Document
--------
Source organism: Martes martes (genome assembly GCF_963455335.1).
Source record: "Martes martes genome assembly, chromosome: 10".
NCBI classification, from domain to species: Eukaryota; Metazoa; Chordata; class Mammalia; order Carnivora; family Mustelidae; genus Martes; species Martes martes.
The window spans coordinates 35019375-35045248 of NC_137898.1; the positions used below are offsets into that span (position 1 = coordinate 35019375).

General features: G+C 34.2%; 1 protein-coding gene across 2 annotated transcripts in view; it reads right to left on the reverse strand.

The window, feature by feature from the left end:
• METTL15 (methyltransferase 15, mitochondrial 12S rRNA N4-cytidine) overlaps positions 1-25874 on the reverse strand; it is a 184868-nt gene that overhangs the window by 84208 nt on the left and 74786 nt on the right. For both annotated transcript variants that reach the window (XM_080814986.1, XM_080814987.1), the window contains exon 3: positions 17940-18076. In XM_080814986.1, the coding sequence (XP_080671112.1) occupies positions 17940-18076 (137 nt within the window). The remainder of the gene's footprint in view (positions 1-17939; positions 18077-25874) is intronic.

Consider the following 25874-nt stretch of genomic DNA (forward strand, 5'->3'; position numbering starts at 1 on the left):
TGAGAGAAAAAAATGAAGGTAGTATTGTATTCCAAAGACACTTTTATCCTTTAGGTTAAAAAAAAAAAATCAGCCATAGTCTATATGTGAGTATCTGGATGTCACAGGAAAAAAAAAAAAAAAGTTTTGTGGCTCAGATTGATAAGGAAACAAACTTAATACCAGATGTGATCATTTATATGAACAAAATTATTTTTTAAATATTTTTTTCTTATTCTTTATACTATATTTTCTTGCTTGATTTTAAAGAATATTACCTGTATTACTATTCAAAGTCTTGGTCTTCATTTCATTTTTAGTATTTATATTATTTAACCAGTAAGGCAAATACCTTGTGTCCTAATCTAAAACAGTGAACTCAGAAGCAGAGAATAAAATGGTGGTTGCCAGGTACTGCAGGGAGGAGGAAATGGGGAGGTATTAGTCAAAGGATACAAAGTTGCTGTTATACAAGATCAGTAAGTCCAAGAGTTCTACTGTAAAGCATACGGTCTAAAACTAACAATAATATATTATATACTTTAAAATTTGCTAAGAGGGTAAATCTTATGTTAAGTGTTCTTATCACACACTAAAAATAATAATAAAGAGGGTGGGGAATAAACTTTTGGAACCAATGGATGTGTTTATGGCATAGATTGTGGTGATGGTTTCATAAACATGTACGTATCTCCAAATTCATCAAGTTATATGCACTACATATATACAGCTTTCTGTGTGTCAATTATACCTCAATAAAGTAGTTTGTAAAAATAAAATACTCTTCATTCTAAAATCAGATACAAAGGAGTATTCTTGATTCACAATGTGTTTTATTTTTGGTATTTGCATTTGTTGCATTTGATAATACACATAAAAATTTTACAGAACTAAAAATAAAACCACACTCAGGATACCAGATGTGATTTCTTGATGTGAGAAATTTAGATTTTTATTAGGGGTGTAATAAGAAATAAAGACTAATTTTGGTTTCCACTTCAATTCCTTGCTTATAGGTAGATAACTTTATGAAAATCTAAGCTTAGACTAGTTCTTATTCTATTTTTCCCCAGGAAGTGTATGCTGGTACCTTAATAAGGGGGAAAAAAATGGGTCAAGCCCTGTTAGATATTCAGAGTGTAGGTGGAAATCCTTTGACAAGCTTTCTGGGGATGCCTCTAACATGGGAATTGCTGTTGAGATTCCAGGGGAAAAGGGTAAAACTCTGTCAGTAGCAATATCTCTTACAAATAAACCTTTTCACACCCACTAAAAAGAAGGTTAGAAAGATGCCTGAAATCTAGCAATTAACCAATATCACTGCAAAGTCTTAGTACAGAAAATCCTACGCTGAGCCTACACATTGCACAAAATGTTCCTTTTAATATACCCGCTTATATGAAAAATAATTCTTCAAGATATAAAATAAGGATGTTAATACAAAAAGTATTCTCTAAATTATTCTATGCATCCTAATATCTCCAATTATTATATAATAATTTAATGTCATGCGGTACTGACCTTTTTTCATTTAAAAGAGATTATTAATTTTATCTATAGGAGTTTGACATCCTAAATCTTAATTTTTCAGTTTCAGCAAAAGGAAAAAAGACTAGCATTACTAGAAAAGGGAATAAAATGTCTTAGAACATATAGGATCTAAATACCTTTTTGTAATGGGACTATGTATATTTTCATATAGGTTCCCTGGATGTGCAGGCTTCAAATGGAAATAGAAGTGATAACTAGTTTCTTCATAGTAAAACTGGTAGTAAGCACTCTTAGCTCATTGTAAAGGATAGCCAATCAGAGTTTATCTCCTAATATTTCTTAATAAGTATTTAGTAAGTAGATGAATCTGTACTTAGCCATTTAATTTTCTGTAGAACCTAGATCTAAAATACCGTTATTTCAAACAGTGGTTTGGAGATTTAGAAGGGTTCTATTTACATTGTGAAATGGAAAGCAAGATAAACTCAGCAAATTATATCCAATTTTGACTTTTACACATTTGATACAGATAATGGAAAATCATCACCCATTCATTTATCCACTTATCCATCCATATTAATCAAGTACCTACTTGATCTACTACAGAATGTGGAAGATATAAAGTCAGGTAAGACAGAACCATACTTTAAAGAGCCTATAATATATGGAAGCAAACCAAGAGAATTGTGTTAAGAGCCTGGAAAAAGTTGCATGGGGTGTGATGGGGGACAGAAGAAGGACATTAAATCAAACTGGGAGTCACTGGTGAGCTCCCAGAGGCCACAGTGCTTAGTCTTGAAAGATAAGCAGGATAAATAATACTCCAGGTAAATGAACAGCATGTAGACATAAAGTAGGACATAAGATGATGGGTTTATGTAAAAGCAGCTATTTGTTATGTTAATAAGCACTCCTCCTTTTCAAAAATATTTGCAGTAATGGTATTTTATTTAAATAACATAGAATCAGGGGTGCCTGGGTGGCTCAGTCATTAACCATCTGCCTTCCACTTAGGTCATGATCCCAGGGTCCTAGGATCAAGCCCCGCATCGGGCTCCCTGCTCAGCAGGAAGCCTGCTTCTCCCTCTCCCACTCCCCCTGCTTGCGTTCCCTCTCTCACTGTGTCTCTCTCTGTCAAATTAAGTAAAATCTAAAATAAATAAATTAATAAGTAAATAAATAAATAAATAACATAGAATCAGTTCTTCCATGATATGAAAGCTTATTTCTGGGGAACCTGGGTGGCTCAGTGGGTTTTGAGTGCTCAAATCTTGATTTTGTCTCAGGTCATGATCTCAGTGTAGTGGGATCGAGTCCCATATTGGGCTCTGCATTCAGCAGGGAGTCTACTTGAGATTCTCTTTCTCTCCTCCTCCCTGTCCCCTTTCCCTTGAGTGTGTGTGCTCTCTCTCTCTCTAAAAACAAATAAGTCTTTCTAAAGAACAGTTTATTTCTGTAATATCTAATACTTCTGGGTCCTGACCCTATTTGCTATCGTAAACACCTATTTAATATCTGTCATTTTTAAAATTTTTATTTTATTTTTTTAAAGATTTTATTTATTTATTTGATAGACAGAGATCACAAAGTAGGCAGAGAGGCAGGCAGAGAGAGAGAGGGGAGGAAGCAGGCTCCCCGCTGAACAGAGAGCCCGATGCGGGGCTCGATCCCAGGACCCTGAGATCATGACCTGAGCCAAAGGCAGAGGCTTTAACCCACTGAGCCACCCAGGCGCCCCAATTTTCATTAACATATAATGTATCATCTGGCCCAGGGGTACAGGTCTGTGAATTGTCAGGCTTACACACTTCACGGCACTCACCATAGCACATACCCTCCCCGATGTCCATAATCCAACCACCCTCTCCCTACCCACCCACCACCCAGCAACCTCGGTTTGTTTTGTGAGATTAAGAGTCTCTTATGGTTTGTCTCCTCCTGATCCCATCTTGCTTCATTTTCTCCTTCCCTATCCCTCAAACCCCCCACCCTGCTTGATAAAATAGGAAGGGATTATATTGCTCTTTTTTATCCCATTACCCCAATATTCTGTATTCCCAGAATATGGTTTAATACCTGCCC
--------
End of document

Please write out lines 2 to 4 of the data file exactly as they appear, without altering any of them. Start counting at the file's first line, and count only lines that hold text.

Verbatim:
Source record: "Martes martes genome assembly, chromosome: 10".
NCBI classification, from domain to species: Eukaryota; Metazoa; Chordata; class Mammalia; order Carnivora; family Mustelidae; genus Martes; species Martes martes.
The window spans coordinates 35019375-35045248 of NC_137898.1; the positions used below are offsets into that span (position 1 = coordinate 35019375).